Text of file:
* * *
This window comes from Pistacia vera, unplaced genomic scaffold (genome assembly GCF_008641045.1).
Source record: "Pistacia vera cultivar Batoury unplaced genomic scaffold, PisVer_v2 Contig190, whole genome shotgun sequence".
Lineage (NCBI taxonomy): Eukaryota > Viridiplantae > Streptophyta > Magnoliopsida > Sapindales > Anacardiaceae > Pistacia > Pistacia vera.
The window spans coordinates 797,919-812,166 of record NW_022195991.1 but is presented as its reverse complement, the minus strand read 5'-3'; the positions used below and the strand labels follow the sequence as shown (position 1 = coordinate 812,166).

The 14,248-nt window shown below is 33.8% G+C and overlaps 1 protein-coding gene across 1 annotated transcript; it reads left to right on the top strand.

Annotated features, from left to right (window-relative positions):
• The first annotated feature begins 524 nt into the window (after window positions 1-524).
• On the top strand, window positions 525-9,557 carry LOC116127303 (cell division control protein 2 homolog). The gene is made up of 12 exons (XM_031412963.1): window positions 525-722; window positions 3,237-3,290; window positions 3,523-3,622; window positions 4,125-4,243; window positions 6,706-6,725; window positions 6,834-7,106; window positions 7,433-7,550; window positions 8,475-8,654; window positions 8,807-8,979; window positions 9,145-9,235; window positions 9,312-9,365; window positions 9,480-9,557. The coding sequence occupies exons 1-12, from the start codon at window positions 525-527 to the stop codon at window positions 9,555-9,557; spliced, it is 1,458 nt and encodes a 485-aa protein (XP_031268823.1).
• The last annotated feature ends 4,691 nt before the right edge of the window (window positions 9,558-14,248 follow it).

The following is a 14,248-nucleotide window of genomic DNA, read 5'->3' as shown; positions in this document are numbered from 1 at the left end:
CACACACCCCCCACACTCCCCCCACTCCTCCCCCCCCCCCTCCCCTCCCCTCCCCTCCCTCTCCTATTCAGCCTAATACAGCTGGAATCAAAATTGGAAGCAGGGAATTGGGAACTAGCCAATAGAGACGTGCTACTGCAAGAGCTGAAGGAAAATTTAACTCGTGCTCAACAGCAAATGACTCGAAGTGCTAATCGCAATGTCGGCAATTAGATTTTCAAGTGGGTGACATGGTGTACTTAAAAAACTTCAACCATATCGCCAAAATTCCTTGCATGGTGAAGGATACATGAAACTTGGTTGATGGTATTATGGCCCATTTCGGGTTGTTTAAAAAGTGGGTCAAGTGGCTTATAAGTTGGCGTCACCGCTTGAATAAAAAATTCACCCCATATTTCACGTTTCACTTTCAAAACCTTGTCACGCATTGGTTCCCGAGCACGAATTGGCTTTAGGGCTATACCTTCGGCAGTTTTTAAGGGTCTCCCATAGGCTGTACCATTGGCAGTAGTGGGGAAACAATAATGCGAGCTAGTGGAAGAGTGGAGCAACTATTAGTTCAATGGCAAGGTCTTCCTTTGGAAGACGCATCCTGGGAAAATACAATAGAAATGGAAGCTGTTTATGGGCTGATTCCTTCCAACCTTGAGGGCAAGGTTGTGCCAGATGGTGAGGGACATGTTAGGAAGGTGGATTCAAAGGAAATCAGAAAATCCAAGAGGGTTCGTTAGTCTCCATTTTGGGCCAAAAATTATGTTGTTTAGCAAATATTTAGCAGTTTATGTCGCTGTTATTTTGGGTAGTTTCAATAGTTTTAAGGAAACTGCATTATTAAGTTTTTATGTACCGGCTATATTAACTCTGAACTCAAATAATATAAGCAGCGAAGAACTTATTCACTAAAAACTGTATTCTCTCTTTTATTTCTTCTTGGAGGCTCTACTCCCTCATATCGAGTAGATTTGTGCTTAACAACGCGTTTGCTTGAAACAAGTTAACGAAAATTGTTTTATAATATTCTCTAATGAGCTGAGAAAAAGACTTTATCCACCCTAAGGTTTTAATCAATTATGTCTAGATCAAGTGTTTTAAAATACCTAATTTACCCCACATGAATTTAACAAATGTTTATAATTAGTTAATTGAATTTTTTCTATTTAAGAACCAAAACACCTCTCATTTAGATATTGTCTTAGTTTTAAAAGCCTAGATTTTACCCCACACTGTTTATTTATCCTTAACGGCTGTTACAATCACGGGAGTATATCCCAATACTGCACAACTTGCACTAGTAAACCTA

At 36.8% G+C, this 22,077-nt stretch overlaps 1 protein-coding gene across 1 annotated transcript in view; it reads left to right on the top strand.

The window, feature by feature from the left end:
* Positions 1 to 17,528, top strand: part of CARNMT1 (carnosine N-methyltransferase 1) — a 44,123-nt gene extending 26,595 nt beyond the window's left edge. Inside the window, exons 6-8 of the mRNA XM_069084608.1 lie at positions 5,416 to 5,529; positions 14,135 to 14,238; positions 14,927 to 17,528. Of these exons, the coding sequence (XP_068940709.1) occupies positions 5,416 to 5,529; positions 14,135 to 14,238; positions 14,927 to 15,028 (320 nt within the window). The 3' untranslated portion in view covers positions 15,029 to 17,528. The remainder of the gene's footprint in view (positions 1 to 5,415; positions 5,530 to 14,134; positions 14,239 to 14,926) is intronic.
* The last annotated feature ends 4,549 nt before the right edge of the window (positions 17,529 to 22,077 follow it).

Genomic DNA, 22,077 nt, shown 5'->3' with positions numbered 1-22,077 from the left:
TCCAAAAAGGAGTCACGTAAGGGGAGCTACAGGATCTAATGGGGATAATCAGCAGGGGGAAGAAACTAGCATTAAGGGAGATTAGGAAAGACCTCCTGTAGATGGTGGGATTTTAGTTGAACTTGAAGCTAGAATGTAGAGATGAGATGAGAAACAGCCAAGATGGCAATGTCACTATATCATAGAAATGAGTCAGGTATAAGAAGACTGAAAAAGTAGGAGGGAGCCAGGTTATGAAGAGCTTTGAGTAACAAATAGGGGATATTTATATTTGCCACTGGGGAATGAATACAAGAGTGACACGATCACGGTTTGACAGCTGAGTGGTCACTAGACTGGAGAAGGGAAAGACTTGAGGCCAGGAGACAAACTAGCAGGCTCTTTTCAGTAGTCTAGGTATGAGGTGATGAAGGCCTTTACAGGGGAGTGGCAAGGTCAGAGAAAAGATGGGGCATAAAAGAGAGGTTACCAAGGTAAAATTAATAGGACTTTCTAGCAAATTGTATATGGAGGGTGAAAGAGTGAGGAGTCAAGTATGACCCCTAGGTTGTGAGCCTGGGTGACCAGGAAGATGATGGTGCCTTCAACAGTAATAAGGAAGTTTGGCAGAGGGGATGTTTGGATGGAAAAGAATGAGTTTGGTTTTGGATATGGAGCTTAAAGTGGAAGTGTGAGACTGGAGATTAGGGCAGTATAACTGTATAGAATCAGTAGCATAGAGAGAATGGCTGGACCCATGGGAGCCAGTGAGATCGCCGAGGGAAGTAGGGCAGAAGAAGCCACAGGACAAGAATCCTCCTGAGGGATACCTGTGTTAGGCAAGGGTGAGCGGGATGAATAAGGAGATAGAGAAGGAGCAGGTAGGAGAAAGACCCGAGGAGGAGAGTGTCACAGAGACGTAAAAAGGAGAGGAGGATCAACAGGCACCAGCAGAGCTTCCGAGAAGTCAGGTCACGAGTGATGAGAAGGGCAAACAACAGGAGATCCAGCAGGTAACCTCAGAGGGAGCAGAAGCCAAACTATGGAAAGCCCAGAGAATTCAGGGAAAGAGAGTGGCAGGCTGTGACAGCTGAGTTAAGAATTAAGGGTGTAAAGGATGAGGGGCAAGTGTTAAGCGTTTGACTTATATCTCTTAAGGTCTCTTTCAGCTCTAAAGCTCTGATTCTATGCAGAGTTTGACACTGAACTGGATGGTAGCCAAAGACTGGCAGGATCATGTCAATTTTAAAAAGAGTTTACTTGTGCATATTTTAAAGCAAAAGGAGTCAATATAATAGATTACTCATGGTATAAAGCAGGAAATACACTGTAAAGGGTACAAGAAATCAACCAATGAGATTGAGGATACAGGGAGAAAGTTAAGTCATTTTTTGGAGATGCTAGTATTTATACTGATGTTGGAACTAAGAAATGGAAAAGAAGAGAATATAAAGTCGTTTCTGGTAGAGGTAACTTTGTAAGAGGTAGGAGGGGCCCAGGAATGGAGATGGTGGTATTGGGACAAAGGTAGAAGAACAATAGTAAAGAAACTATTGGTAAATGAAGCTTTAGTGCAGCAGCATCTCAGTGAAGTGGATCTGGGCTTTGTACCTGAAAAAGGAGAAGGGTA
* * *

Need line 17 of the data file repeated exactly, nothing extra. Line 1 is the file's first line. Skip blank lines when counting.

TCCAAAAAGGAGTCACGTAAGGGGAGCTACAGGATCTAATGGGGATAATCAGCAGGGGGAAGAAACTAGCATTAAGGGAGATTAGGAAAGACCTCCTGTAGATGGTGGGATTTTAGTTGAACTTGAAGCTAGAATGTAGAGATGAGATGAGAAACAGCCAAGATGGCAATGTCACTATATCATAGAAATGAGTCAGGTATAAGAAGACTGAAAAAGTAGGAGGGAGCCAGGTTATGAAGAGCTTTGAGTAACAAATAGGGGATATTTATATTTGCCACTGGGGAATGAATACAAGAGTGACACGATCACGGTTTGACAGCTGAGTGGTCACTAGACTGGAGAAGGGAAAGACTTGAGGCCAGGAGACAAACTAGCAGGCTCTTTTCAGTAGTCTAGGTATGAGGTGATGAAGGCCTTTACAGGGGAGTGGCAAGGTCAGAGAAAAGATGGGGCATAAAAGAGAGGTTACCAAGGTAAAATTAATAGGACTTTCTAGCAAATTGTATATGGAGGGTGAAAGAGTGAGGAGTCAAGTATGACCCCTAGGTTGTGAGCCTGGGTGACCAGGAAGATGATGGTGCCTTCAACAGTAATAAGGAAGTTTGGCAGAGGGGATGTTTGGATGGAAAAGAATGAGTTTGGTTTTGGATATGGAGCTTAAAGTGGAAGTGTGAGACTGGAGATTAGGGCAGTATAACTGTATAGAATCAGTAGCATAGAGAGAATGGCTGGACCCATGGGAGCCAGTGAGATCGCCGAGGGAAGTAGGGCAGAAGAAGCCACAGGACAAGAATCCTCCTGAGGGATACCTGTGTTAGGCAAGGGTGAGCGGGATGAATAAGGAGATAGAGAAGGAGCAGGTAGGAGAAAGACCCGAGGAGGAGAGTGTCACAGAGACGTAAAAAGGAGAGGAGGATCAACAGGCACCAGCAGAGCTTCCGAGAAGTCAGGTCACGAGTGATGAGAAGGGCAAACAACAGGAGATCCAGCAGGTAACCTCAGAGGGAGCAGAAGCCAAACTATGGAAAGCCCAGAGAATTCAGGGAAAGAGAGTGGCAGGCTGTGACAGCTGAGTTAAGAATTAAGGGTGTAAAGGATGAGGGGCAAGTGTTAAGCGTTTGACTTATATCTCTTAAGGTCTCTTTCAGCTCTAAAGCTCTGATTCTATGCAGAGTTTGACACTGAACTGGATGGTAGCCAAAGACTGGCAGGATCATGTCAATTTTAAAAAGAGTTTACTTGTGCATATTTTAAAGCAAAAGGAGTCAATATAATAGATTACTCATGGTATAAAGCAGGAAATACACTGTAAAGGGTACAAGAAATCAACCAATGAGATTGAGGATACAGGGAGAAAGTTAAGTCATTTTTTGGAGATGCTAGTATTTATACTGATGTTGGAACTAAGAAATGGAAAAGAAGAGAATATAAAGTCGTTTCTGGTAGAGGTAACTTTGTAAGAGGTAGGAGGGGCCCAGGAATGGAGATGGTGGTATTGGGACAAAGGTAGAAGAACAATAGTAAAGAAACTATTGGTAAATGAAGCTTTAGTGCAGCAGCATCTCAGTGAAGTGGATCTGGGCTTTGTACCTGAAAAAGGAGAAGGGTA